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affairs allies answer appeared appointed arms army arrived authority bill body Britain British brought called carried cause charge command commons conduct consequence consideration considered continued court dated daughter desire duty earl effect emperor enemy engaged England English entered excellency force foreign France French friends give given hands honour immediately important interest Italy John king lady land late less lord majesty majesty's manner March means measures Melville ment minister Miss nature navy necessary negotiation never object occasion Paris parliament parties passed peace persons port possession present prince principle proposed Prussia received remained respect royal sent ships signed situation taken tion took treaty troops United whole wife wish
Page 636 - Treaty signed this day. It shall be ratified, and the ratifications shall be exchanged at the same time. In witness whereof, the respective Plenipotentiaries have signed the same, and have affixed thereto their seals.
Page 661 - The rights of a neutral to carry on commercial intercourse with every part of the dominions of a belligerent permitted by the laws of the country (with the exception of blockaded ports and contraband of war) was believed to have been decided between Great Britain and the United States by the sentence of...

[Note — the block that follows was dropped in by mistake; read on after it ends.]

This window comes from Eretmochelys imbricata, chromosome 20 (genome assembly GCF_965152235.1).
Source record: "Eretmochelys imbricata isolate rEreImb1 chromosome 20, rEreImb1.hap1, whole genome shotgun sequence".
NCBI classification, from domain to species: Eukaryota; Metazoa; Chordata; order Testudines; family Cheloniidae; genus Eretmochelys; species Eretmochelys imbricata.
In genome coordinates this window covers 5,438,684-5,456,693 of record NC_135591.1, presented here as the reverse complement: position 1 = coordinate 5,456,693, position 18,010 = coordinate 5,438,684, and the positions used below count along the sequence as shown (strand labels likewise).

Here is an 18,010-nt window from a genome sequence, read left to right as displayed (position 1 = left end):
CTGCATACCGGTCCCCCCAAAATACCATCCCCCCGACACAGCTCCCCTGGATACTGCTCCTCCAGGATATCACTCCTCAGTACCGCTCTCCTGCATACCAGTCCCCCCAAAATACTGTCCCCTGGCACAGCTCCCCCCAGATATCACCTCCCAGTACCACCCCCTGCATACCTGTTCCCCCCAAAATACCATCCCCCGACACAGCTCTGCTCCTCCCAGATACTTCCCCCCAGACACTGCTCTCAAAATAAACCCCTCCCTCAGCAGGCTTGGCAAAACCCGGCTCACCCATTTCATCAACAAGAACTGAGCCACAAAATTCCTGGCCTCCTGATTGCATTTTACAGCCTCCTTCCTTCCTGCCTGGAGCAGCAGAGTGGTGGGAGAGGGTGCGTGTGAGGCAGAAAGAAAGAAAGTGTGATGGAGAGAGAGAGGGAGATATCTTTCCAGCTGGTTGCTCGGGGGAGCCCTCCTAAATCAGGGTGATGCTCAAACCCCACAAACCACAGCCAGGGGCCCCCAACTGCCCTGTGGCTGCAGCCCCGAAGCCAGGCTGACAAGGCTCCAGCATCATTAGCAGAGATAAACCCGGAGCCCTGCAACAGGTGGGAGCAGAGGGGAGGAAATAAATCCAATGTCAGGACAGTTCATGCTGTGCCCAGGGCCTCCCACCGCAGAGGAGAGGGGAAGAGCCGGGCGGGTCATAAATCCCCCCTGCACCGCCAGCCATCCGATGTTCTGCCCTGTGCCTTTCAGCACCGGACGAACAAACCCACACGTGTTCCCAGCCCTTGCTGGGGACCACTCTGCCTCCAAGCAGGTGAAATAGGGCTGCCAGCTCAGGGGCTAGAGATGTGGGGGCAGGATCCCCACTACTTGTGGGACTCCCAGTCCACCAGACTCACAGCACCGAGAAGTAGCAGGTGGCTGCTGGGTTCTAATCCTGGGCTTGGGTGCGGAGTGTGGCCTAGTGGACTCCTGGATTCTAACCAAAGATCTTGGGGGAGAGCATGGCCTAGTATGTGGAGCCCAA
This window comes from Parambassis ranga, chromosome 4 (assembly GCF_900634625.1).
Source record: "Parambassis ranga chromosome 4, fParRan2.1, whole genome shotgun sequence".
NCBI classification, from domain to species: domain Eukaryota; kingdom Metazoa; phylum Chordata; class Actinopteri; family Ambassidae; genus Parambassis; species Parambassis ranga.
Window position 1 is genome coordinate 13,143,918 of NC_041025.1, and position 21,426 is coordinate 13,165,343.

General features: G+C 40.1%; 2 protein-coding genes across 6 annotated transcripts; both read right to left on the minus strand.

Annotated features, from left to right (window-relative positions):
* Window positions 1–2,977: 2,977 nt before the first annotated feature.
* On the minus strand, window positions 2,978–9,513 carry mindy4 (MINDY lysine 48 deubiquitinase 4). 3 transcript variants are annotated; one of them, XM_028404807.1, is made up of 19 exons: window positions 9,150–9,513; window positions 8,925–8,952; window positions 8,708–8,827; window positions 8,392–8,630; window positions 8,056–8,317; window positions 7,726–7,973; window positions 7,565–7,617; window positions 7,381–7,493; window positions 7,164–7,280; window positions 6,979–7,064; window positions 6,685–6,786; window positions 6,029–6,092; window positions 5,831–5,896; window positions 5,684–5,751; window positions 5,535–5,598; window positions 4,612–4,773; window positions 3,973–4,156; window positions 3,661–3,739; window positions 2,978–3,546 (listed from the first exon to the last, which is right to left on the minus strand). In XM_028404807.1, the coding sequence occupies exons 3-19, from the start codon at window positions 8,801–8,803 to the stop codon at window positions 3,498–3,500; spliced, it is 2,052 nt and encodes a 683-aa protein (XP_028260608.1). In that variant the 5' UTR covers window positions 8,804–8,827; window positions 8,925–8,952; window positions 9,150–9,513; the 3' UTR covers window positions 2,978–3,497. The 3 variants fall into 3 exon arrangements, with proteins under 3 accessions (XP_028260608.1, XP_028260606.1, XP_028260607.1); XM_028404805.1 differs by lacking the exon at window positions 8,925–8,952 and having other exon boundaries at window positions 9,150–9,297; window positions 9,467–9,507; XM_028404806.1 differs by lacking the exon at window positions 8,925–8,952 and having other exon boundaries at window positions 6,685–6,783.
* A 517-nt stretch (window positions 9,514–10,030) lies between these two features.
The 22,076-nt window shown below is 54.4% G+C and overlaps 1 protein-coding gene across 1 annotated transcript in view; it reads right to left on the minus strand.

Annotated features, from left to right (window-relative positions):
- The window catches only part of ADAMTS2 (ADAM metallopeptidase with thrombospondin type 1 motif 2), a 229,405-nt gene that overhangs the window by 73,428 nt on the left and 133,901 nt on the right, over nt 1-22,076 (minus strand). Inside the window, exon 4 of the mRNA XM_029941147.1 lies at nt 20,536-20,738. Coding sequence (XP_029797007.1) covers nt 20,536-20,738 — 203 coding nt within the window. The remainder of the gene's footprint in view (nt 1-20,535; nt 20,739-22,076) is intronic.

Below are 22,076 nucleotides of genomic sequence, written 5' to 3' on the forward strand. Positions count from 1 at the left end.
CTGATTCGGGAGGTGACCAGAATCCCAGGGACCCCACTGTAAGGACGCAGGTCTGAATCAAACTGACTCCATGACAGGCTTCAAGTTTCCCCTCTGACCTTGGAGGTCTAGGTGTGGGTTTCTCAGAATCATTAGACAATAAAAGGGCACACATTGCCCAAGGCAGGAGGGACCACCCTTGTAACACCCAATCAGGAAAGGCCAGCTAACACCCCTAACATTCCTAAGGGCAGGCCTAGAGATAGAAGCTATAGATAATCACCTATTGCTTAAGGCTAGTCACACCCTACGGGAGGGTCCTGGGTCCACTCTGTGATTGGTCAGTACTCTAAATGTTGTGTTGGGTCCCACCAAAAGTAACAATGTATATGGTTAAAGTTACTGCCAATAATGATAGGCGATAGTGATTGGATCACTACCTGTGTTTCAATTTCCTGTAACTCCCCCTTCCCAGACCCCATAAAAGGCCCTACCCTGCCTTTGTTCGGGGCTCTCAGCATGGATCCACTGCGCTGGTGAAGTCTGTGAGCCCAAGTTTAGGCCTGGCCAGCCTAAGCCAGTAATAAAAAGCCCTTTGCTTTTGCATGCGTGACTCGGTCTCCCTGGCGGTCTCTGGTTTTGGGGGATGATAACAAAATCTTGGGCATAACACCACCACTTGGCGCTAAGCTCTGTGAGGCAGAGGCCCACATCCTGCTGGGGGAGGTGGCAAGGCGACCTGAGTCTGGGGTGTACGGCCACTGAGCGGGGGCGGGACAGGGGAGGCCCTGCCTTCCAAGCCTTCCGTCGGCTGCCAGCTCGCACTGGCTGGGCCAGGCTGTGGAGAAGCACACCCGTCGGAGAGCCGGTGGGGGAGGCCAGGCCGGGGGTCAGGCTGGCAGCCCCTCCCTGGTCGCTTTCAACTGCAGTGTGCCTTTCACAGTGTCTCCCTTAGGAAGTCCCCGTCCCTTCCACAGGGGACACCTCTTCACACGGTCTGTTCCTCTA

Page 398 - Secondly, the British fleet under my command could never have returned the second time to Egypt, had not Lady Hamilton's influence with the Queen of Naples caused letters to be wrote to the Governor of Syracuse, that he was to encourage the fleet being supplied with everything, should they put into any port in Sicily. We put into Syracuse, and received every supply ; went to Egypt, and destroyed the French fleet.
Page 697 - Stuart, and of the letter which your excellency did me the honour to write to me on the...
Page 386 - I beg leave to oiler you my most sincere thanks for the honour you have done me in drinking my health, and for the very flattering manner in which that honour has been conferred.
Page 636 - The present separate article shall have the same force and value as if it were inserted, word for word, in the treaty signed this day, and shall be ratified at the same time. In faith whereof we, the undersigned, by virtue of our respective full powers, have signed the present separate article, and affixed thereto the seals of our arms.
Page 355 - And the trial by rack is utterly unknown to the law of England; though once when the dukes of Exeter and Suffolk, and other ministers of Henry VI, had laid a design to introduce the civil law into this kingdom as the rule of government, for a beginning thereof they erected a rack for torture ; which was called in derision the duke of Exeter's daughter, and still remains in the tower of London; (0) where it was occasionally used as an engine of state, not of law, more than once ,in the reign of Queen...
Page 658 - Yet the same practices are renewed in the present war and are already of great amount. On the Mobile, our commerce passing through that river continues to be obstructed by arbitrary duties and vexatious searches. Propositions for adjusting amicably the boundaries of Louisiana have not been acceded to. While, however, the right is unsettled, we have avoided changing the state of things by taking new posts or strengthening ourselves in the disputed territories, in the hope that the other power would...
Page 627 - Majesty, for granting an Aid to His Majesty by a Land Tax to be raised in. Great Britain...